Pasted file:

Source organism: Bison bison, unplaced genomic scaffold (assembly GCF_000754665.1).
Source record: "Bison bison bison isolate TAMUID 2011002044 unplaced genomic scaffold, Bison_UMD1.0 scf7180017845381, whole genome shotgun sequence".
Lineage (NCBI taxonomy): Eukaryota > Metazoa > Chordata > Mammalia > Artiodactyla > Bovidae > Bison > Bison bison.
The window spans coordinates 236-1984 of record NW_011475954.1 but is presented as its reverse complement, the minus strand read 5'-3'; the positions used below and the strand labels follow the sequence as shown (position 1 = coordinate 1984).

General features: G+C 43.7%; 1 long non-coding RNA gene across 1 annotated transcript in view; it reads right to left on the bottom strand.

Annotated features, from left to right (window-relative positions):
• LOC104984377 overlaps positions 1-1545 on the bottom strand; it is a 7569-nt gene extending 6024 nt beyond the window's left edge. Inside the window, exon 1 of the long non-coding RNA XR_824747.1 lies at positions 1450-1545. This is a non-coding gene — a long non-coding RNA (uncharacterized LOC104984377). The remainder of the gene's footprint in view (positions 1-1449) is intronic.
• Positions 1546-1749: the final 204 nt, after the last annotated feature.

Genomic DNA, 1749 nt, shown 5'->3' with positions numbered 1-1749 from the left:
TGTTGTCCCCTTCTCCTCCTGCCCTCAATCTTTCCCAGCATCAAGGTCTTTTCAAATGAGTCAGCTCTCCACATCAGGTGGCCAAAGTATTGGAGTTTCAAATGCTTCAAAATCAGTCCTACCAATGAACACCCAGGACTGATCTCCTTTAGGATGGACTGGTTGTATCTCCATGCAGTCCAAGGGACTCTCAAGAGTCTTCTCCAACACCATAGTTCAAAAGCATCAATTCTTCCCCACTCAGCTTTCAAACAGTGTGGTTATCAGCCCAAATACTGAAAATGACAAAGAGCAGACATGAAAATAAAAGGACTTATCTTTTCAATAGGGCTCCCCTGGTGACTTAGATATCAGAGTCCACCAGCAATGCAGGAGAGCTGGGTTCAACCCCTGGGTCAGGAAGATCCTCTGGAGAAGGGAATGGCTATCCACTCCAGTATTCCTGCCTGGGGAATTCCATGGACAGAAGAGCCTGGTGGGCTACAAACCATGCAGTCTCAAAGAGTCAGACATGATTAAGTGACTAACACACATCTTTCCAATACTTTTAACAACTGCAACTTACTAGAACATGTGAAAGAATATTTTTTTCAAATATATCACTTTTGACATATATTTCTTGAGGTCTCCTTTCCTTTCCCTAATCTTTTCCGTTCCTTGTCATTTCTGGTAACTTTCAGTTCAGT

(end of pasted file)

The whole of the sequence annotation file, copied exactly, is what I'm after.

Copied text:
Source organism: Bison bison, unplaced genomic scaffold (assembly GCF_000754665.1).
Source record: "Bison bison bison isolate TAMUID 2011002044 unplaced genomic scaffold, Bison_UMD1.0 scf7180017845381, whole genome shotgun sequence".
Lineage (NCBI taxonomy): Eukaryota > Metazoa > Chordata > Mammalia > Artiodactyla > Bovidae > Bison > Bison bison.
The window spans coordinates 236-1984 of record NW_011475954.1 but is presented as its reverse complement, the minus strand read 5'-3'; the positions used below and the strand labels follow the sequence as shown (position 1 = coordinate 1984).

General features: G+C 43.7%; 1 long non-coding RNA gene across 1 annotated transcript in view; it reads right to left on the bottom strand.

Annotated features, from left to right (window-relative positions):
• LOC104984377 overlaps positions 1-1545 on the bottom strand; it is a 7569-nt gene extending 6024 nt beyond the window's left edge. Inside the window, exon 1 of the long non-coding RNA XR_824747.1 lies at positions 1450-1545. This is a non-coding gene — a long non-coding RNA (uncharacterized LOC104984377). The remainder of the gene's footprint in view (positions 1-1449) is intronic.
• Positions 1546-1749: the final 204 nt, after the last annotated feature.

Genomic DNA, 1749 nt, shown 5'->3' with positions numbered 1-1749 from the left:
TGTTGTCCCCTTCTCCTCCTGCCCTCAATCTTTCCCAGCATCAAGGTCTTTTCAAATGAGTCAGCTCTCCACATCAGGTGGCCAAAGTATTGGAGTTTCAAATGCTTCAAAATCAGTCCTACCAATGAACACCCAGGACTGATCTCCTTTAGGATGGACTGGTTGTATCTCCATGCAGTCCAAGGGACTCTCAAGAGTCTTCTCCAACACCATAGTTCAAAAGCATCAATTCTTCCCCACTCAGCTTTCAAACAGTGTGGTTATCAGCCCAAATACTGAAAATGACAAAGAGCAGACATGAAAATAAAAGGACTTATCTTTTCAATAGGGCTCCCCTGGTGACTTAGATATCAGAGTCCACCAGCAATGCAGGAGAGCTGGGTTCAACCCCTGGGTCAGGAAGATCCTCTGGAGAAGGGAATGGCTATCCACTCCAGTATTCCTGCCTGGGGAATTCCATGGACAGAAGAGCCTGGTGGGCTACAAACCATGCAGTCTCAAAGAGTCAGACATGATTAAGTGACTAACACACATCTTTCCAATACTTTTAACAACTGCAACTTACTAGAACATGTGAAAGAATATTTTTTTCAAATATATCACTTTTGACATATATTTCTTGAGGTCTCCTTTCCTTTCCCTAATCTTTTCCGTTCCTTGTCATTTCTGGTAACTTTCAGTTCAGT